CHRISTI RODGERS, a 26-year-old volunteer firefighter, delivered her first child one month ago. This morning, she was awoken suddenly at 5 a.m by an emergency alarm for a house fire. She never arrived at the scene of the blaze. The Pennsylvania woman went into cardiac arrest after the call and now her child and husband are without a mother and wife. Perhaps she would have died young anyway. But one cannot help but wonder if the sudden call in her fragile condition caused her death.
This is very sad, and so is the idea of a new mother fighting fires. In fact, the idea of women fighting fires at all is sad and outrageous. Feminism has so eroded the natural aversion toward placing women in danger that many don’t even question the increasing prevalence of women firefighters and soldiers and police officers — or consider the ramifications. Women who are pregnant or recovering from childbirth are now routinely expected to exert themselves. And they call this liberation?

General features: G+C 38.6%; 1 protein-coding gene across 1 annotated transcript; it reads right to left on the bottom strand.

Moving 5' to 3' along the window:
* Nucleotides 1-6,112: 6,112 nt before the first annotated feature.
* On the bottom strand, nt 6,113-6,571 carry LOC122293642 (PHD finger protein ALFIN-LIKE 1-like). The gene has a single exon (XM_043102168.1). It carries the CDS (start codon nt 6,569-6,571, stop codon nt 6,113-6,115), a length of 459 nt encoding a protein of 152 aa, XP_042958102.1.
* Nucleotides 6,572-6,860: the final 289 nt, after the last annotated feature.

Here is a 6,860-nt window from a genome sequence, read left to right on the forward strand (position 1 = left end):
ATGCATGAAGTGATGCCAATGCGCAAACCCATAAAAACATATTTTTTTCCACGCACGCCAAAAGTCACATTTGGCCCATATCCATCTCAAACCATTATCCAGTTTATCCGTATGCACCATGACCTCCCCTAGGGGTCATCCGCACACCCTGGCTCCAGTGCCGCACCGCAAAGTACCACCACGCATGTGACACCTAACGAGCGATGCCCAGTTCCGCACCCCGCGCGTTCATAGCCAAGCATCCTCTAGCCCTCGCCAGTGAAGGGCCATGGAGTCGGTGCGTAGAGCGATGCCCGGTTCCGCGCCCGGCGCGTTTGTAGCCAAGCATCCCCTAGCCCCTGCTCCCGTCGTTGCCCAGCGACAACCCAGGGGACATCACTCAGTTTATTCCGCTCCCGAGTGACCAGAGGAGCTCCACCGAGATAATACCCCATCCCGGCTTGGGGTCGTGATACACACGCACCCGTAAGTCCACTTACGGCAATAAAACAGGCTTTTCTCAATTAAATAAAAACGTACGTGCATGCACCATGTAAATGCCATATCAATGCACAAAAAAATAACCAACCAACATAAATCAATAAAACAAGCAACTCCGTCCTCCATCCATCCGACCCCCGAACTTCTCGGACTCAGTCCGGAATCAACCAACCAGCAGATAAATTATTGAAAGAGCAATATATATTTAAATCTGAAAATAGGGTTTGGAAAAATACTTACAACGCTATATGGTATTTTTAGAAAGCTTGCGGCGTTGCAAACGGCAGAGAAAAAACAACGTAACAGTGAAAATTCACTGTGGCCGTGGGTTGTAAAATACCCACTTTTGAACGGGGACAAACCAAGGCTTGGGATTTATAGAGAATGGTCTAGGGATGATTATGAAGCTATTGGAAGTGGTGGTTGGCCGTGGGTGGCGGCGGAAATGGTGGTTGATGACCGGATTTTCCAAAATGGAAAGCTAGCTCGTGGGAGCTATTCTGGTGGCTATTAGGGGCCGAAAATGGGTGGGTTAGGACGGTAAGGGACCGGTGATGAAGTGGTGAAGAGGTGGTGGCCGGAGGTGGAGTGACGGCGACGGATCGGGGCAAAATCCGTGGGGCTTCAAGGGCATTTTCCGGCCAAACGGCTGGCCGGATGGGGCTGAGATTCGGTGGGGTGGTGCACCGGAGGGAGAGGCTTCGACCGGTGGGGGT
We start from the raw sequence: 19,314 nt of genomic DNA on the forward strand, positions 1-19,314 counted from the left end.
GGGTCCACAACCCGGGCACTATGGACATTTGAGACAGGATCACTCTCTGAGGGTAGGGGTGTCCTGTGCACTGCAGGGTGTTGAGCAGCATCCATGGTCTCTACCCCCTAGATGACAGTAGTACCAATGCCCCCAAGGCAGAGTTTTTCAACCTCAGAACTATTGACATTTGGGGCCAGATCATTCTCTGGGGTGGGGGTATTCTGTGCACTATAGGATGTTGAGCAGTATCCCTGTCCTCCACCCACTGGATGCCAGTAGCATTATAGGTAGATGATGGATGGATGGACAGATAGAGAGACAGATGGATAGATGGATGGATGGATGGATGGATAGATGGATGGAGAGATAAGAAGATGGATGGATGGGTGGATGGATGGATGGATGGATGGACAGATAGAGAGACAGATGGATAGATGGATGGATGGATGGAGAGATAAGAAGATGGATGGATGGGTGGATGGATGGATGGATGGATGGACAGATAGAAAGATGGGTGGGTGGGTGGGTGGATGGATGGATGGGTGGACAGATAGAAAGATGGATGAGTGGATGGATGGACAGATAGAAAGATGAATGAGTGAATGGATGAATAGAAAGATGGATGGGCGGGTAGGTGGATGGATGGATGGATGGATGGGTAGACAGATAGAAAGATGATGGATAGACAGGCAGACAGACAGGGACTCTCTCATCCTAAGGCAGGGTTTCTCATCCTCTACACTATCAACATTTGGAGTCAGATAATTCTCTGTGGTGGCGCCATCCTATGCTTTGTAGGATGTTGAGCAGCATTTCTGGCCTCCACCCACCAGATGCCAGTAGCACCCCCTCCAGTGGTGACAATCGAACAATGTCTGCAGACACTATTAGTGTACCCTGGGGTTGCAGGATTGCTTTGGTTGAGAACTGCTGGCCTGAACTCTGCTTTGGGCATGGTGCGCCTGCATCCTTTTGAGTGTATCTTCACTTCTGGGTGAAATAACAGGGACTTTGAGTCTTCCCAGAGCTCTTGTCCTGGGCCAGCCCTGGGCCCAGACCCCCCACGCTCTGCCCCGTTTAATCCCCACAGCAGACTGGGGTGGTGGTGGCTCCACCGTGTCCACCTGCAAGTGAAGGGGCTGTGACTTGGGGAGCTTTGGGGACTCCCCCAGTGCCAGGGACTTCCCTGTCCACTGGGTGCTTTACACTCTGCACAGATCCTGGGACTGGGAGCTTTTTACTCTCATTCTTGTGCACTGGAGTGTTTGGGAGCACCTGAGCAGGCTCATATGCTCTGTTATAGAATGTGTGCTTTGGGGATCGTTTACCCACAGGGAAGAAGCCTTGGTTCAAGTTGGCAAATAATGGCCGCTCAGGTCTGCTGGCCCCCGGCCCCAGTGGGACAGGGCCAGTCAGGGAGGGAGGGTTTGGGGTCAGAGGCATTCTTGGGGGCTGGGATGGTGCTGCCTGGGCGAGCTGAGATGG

Perhaps Rodgers loved being a firefighter. Perhaps she was good at it. But she shouldn’t have been permitted to be a firefighter unless she lived in a town with a severe shortage of men.